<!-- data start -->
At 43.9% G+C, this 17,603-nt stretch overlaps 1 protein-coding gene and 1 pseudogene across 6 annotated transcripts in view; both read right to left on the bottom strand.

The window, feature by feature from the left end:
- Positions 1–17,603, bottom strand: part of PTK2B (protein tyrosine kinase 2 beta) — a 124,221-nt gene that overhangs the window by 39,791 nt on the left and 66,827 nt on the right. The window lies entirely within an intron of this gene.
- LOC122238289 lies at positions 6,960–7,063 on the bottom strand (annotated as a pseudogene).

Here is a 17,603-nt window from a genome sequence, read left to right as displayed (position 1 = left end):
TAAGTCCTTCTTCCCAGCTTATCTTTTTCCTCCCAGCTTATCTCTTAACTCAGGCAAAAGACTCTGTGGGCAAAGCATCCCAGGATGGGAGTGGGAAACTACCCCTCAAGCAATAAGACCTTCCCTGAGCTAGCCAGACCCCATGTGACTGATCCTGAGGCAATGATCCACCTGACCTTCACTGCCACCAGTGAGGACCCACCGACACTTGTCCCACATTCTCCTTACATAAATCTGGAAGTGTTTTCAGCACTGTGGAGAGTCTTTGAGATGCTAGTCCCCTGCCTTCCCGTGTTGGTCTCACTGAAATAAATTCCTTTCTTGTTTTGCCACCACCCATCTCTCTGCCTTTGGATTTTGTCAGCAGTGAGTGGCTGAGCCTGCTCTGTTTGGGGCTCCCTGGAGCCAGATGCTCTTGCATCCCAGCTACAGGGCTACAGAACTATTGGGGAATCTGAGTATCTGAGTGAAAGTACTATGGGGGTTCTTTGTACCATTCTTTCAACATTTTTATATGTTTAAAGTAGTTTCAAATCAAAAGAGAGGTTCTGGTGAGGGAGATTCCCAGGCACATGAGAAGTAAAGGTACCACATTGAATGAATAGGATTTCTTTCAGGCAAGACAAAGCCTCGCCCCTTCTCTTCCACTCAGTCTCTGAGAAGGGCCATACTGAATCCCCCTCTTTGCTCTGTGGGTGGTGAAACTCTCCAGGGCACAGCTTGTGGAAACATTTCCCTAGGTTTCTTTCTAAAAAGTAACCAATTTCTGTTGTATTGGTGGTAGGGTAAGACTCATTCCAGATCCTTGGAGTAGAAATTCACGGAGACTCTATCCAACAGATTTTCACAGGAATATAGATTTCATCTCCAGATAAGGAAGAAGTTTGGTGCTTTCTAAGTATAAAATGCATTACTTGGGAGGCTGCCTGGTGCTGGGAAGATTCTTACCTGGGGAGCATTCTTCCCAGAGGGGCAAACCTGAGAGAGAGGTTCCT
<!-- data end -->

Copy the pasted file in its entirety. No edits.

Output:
At 43.9% G+C, this 17,603-nt stretch overlaps 1 protein-coding gene and 1 pseudogene across 6 annotated transcripts in view; both read right to left on the bottom strand.

The window, feature by feature from the left end:
- Positions 1–17,603, bottom strand: part of PTK2B (protein tyrosine kinase 2 beta) — a 124,221-nt gene that overhangs the window by 39,791 nt on the left and 66,827 nt on the right. The window lies entirely within an intron of this gene.
- LOC122238289 lies at positions 6,960–7,063 on the bottom strand (annotated as a pseudogene).

Here is a 17,603-nt window from a genome sequence, read left to right as displayed (position 1 = left end):
TAAGTCCTTCTTCCCAGCTTATCTTTTTCCTCCCAGCTTATCTCTTAACTCAGGCAAAAGACTCTGTGGGCAAAGCATCCCAGGATGGGAGTGGGAAACTACCCCTCAAGCAATAAGACCTTCCCTGAGCTAGCCAGACCCCATGTGACTGATCCTGAGGCAATGATCCACCTGACCTTCACTGCCACCAGTGAGGACCCACCGACACTTGTCCCACATTCTCCTTACATAAATCTGGAAGTGTTTTCAGCACTGTGGAGAGTCTTTGAGATGCTAGTCCCCTGCCTTCCCGTGTTGGTCTCACTGAAATAAATTCCTTTCTTGTTTTGCCACCACCCATCTCTCTGCCTTTGGATTTTGTCAGCAGTGAGTGGCTGAGCCTGCTCTGTTTGGGGCTCCCTGGAGCCAGATGCTCTTGCATCCCAGCTACAGGGCTACAGAACTATTGGGGAATCTGAGTATCTGAGTGAAAGTACTATGGGGGTTCTTTGTACCATTCTTTCAACATTTTTATATGTTTAAAGTAGTTTCAAATCAAAAGAGAGGTTCTGGTGAGGGAGATTCCCAGGCACATGAGAAGTAAAGGTACCACATTGAATGAATAGGATTTCTTTCAGGCAAGACAAAGCCTCGCCCCTTCTCTTCCACTCAGTCTCTGAGAAGGGCCATACTGAATCCCCCTCTTTGCTCTGTGGGTGGTGAAACTCTCCAGGGCACAGCTTGTGGAAACATTTCCCTAGGTTTCTTTCTAAAAAGTAACCAATTTCTGTTGTATTGGTGGTAGGGTAAGACTCATTCCAGATCCTTGGAGTAGAAATTCACGGAGACTCTATCCAACAGATTTTCACAGGAATATAGATTTCATCTCCAGATAAGGAAGAAGTTTGGTGCTTTCTAAGTATAAAATGCATTACTTGGGAGGCTGCCTGGTGCTGGGAAGATTCTTACCTGGGGAGCATTCTTCCCAGAGGGGCAAACCTGAGAGAGAGGTTCCT